Why this mom is still breastfeeding her 6-year-old daughter
This mom shares about the amazing benefits her children have derived from breastfeeding for much longer than the recommended 2 years.
While some babies try out solid foods as early as 6 months, a British mum - Denise Sumpter- continued way past that... right until her daughter was six years old.
"I'll feed Belle as long as she asks," she said . "I don't know how long that will be."
Denise explained that the choice to stop was Belle's to make, as and when she was ready to do so. The little girl didn't rely on breastmilk for nutrition — latching on offered comfort when she felt tired or ill.
Nursing was also a special way for the mum and daughter to have some bonding time. At times, Belle asked to nurse as much as twice a day; at others she only needed to feed about once per week.
Inevitably, her relatives made comments, but Denise never wavered from her unorthodox choice. She firmly believed that her two children — Belle and Beau (now 8 and 4, respectively) — are happier and healthier for it.
For the benefit of her kids
A PhD student of ancient science, Denise felt that her strong, healthy children have "mama's milk" to thank.
"My children have hardly been ill," she said. When her son Beau fell ill, Denise nursed him through it. "He was better in 24 hours."
"I've had similar with Belle. If they’re upset it calms them. It helps them sleep."
Denise also rejected conventional claims that delayed weaning will hamper her daughter's independence. In fact, the gutsy mum believes her daughter's confidence can be attributed to breast milk.
"Her teachers say she is mature for her age," Denise explained. And at six, little Belle was already a gifted violinist and dancer who frequently topped her class in school.
At the time this story made headlines around the world, some accused her of being selfish. But this mum refused to let her critics cow her. "There are things I get out of it - like calm, happy children. But I can say with certainty I’ve done this entirely for the benefit of my kids."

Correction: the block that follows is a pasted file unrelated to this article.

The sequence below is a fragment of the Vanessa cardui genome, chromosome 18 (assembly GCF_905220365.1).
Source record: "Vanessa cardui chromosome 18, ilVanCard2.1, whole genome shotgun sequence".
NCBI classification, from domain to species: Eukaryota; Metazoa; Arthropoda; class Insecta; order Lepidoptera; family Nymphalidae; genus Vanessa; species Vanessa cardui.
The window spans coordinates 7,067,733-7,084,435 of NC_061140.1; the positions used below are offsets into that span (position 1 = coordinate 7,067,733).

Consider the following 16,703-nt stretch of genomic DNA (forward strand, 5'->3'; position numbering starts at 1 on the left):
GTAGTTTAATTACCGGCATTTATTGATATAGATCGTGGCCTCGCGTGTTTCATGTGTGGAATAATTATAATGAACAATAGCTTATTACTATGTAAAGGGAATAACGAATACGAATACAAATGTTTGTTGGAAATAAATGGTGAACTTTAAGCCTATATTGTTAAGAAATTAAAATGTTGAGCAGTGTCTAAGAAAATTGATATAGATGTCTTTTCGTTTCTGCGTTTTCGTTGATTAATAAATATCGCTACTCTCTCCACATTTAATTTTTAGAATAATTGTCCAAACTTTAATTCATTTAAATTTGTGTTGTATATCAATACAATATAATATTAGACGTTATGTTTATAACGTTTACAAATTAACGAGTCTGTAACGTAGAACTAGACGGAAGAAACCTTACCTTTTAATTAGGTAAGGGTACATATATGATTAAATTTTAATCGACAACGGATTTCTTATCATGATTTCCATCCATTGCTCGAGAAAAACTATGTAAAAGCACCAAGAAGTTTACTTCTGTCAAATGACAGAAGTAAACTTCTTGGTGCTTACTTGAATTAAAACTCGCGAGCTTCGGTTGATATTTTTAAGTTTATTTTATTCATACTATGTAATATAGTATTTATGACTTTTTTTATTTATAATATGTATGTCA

In a world where shame and secrecy continues to veil breastfeeding, Denise's determination to buck the norm is definitely inspiring, and is a reason why we wanted to bring her story to your attention, too. "There are so many myths about breastfeeding it’s unreal," she says.
The plucky mum first began research into baby-led weaning as Belle approached the age for weaning. "It became clear that the norms in this country aren't necessarily correct or what is best for children."
She points out that the World Health Organisation recommends breastfeeding, along with complementary solids, for up to two years and beyond. What mums need, Denise says, is "more openness and more truth so mums can make informed decisions."
Is breast best?
Breast milk's amazing health benefits for babies have long been known. The liquid goodness is packed with antibodies that fight off viruses, with breastfed babies typically having fewer illnesses and infections.
Past infancy, on the other hand, the benefits are less clear-cut. Breast milk is increasingly touted as a nutritious cure-all, but clinical experts state that breast milk cannot actually improve adults' health. Breast milk contains less protein than cow's milk, making the latter more beneficial after a certain age.
Similarly, the link between breast milk and social advantages is still fuzzy. There is some research in favour of 'breast is best' — a long-term study found that children who were breastfed had a higher IQ and income as adults.
Unfortunately, these results are far from conclusive. Other studies have found that breastfed 2-year-olds had a higher IQ — but this advantage disappeared by age 16.
But whether breastfeeding has real benefits for older children and adults or not, there's no doubt that little Belle and Beau are happy and thriving. As mums, we know that the decision to wean is best made by us and our children alone.
"When Belle finishes I’ll be sad," Denise admitted, "but it’s a natural progression." And that time may not be so far off. "Her milk teeth are going and I get the impression she won’t be feeding for much longer. But she can take her time."
We are unaware if Belle is still breastfeeding but we thought this story would provide a good topic of discussion. After reading this mum's story, what do you think about extended breastfeeding? Would you let your children nurse till age 6 and beyond? Let us know in the comments!